Categories: Economic News

Kim Jong Un’s sister tells South Korean president to ‘shut up’ as he rejects economic aid | world news

North Korean leader Kim Jong Un’s sister has told South Korea’s president to “shut up” as he rejected an offer of economic aid in exchange for nuclear disarmament.

Kim Yo Jong, a member of North Korea’s politburohe also described South Korean President Yoon Suk-yeol as “really simple and still childish.”

“No one changes their fate for corn cake,” he added in a statement carried by state news agency KCNA.

South Korean Unification Minister Kwon Young-se called his comments “disrespectful and indecent.”

It is the first time a senior North Korean official has commented directly on what Yoon has called a “bold” plan.

He has said he is willing to provide gradual economic aid to North Korea if it ends nuclear weapons development and begins denuclearization.

But Ms Kim was scathing in her denunciation of the idea, saying of Mr Yoon: “It would have been more favorable for his image to keep his mouth shut, instead of talking nonsense, as he had nothing better to say.” .

North Korea fired two cruise missiles into the sea off its west coast Wednesday.

Last week, he threatened retaliation after an outbreak COVID-19[feminine] in the north, one claimed it was caused by southern activists dropping leaflets and other items from balloons.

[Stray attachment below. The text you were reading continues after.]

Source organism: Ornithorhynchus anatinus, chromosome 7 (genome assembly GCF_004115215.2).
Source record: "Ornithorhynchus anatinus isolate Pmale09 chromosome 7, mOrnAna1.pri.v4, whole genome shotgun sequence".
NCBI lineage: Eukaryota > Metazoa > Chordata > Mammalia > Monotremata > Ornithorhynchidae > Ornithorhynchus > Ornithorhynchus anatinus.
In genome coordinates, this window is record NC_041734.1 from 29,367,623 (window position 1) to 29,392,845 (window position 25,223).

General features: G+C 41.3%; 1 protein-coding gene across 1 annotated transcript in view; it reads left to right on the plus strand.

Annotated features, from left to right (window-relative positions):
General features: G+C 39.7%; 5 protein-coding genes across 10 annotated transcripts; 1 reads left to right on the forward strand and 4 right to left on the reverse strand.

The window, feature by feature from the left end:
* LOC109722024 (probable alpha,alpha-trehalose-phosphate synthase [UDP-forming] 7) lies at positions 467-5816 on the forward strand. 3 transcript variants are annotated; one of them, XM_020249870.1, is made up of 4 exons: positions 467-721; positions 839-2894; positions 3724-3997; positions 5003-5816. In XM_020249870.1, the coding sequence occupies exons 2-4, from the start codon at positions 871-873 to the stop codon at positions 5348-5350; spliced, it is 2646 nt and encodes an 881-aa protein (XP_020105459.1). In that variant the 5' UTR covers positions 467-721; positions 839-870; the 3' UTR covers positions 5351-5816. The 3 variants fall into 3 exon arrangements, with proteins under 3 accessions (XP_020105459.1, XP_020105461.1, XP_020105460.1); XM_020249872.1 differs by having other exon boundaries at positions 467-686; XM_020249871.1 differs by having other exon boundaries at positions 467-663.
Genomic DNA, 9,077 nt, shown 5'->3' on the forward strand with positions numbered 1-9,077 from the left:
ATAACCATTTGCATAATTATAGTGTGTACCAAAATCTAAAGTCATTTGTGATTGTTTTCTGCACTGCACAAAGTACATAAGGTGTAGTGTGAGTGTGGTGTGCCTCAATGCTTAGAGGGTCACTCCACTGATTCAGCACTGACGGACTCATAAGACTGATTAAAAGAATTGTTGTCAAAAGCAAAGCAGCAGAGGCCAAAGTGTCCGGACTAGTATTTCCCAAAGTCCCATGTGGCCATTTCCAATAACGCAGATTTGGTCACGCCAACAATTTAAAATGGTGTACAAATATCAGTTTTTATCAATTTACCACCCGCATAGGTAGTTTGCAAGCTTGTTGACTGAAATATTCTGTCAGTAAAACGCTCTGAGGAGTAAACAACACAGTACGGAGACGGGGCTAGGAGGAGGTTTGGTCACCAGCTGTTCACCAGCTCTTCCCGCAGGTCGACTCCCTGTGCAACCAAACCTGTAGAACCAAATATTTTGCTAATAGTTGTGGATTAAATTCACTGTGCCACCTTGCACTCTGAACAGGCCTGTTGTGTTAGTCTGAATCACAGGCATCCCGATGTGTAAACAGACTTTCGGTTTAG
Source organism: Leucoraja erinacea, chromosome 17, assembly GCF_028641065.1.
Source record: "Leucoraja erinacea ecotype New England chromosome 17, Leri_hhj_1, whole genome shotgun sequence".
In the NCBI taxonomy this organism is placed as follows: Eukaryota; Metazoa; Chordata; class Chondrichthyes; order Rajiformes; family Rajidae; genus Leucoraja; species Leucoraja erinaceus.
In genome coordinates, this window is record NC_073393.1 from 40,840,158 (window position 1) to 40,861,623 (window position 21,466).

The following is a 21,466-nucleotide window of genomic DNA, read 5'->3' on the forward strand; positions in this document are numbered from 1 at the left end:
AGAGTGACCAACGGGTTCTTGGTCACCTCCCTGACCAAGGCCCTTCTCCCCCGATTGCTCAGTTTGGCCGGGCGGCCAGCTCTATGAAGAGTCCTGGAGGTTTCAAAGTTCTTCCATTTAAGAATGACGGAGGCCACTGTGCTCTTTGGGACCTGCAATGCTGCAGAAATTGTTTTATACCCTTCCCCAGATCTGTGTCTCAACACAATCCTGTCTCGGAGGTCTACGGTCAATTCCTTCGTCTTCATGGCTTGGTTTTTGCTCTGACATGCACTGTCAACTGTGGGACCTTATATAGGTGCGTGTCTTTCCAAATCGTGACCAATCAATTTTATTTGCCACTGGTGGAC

North Korean leader Kim Jong Un and his sister Kim Yo Jong

Speaking to a large audience in Pyongyang on August 10, he said: “What matters is the fact that South Korean puppets are still throwing leaflets and dirty objects into our territory.

“The main culprit who seriously violated the security of our people inflicted pains and caused anxiety to millions of parents in our country, who had to endure all hardships to protect the lives of their precious children, were the despicable South – Koreans”.

He added: “We have wiped out the virus spread by South Korea’s scum. We must counter it forcefully. We have already considered various countermeasures, but our countermeasure must be deadly retaliation.”

The South’s offer of economic aid was first proposed in May, and Yoon spoke about it again on Wednesday as he marked his 100th day in office.

He has also pushed to increase his country’s military deterrence against North Korea, and Seoul has resumed long-suspended joint exercises with the United States, including major field exercises that begin next week.


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